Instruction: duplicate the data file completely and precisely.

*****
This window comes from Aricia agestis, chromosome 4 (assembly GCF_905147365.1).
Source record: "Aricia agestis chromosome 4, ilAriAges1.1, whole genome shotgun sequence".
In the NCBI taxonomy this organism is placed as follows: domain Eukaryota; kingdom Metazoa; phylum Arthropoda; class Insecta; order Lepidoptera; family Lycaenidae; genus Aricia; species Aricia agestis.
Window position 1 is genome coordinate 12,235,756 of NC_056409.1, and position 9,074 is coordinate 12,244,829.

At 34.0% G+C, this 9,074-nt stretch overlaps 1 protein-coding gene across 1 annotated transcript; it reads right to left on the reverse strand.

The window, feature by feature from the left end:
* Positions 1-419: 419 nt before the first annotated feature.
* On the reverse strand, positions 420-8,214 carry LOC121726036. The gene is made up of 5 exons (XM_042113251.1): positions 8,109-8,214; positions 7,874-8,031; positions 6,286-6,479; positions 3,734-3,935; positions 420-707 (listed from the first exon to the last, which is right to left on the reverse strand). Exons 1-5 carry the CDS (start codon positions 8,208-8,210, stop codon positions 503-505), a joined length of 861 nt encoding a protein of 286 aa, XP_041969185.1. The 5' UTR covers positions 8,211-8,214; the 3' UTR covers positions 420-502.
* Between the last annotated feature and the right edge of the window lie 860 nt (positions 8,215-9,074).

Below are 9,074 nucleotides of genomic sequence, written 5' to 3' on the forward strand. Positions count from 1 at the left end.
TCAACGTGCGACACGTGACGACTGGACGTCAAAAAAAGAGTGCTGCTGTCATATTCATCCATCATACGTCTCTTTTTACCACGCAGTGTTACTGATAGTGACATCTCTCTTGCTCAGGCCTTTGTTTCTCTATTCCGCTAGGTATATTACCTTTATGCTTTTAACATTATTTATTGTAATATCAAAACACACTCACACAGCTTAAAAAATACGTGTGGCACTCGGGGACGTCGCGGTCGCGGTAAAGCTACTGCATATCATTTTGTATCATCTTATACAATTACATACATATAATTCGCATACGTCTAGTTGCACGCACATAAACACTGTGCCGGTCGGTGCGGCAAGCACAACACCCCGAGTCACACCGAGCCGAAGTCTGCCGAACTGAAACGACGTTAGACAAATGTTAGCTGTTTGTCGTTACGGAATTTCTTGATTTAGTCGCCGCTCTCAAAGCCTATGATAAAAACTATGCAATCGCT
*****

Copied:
This window comes from Aricia agestis, chromosome 4 (assembly GCF_905147365.1).
Source record: "Aricia agestis chromosome 4, ilAriAges1.1, whole genome shotgun sequence".
In the NCBI taxonomy this organism is placed as follows: domain Eukaryota; kingdom Metazoa; phylum Arthropoda; class Insecta; order Lepidoptera; family Lycaenidae; genus Aricia; species Aricia agestis.
Window position 1 is genome coordinate 12,235,756 of NC_056409.1, and position 9,074 is coordinate 12,244,829.

At 34.0% G+C, this 9,074-nt stretch overlaps 1 protein-coding gene across 1 annotated transcript; it reads right to left on the reverse strand.

The window, feature by feature from the left end:
* Positions 1-419: 419 nt before the first annotated feature.
* On the reverse strand, positions 420-8,214 carry LOC121726036. The gene is made up of 5 exons (XM_042113251.1): positions 8,109-8,214; positions 7,874-8,031; positions 6,286-6,479; positions 3,734-3,935; positions 420-707 (listed from the first exon to the last, which is right to left on the reverse strand). Exons 1-5 carry the CDS (start codon positions 8,208-8,210, stop codon positions 503-505), a joined length of 861 nt encoding a protein of 286 aa, XP_041969185.1. The 5' UTR covers positions 8,211-8,214; the 3' UTR covers positions 420-502.
* Between the last annotated feature and the right edge of the window lie 860 nt (positions 8,215-9,074).

Below are 9,074 nucleotides of genomic sequence, written 5' to 3' on the forward strand. Positions count from 1 at the left end.
TCAACGTGCGACACGTGACGACTGGACGTCAAAAAAAGAGTGCTGCTGTCATATTCATCCATCATACGTCTCTTTTTACCACGCAGTGTTACTGATAGTGACATCTCTCTTGCTCAGGCCTTTGTTTCTCTATTCCGCTAGGTATATTACCTTTATGCTTTTAACATTATTTATTGTAATATCAAAACACACTCACACAGCTTAAAAAATACGTGTGGCACTCGGGGACGTCGCGGTCGCGGTAAAGCTACTGCATATCATTTTGTATCATCTTATACAATTACATACATATAATTCGCATACGTCTAGTTGCACGCACATAAACACTGTGCCGGTCGGTGCGGCAAGCACAACACCCCGAGTCACACCGAGCCGAAGTCTGCCGAACTGAAACGACGTTAGACAAATGTTAGCTGTTTGTCGTTACGGAATTTCTTGATTTAGTCGCCGCTCTCAAAGCCTATGATAAAAACTATGCAATCGCT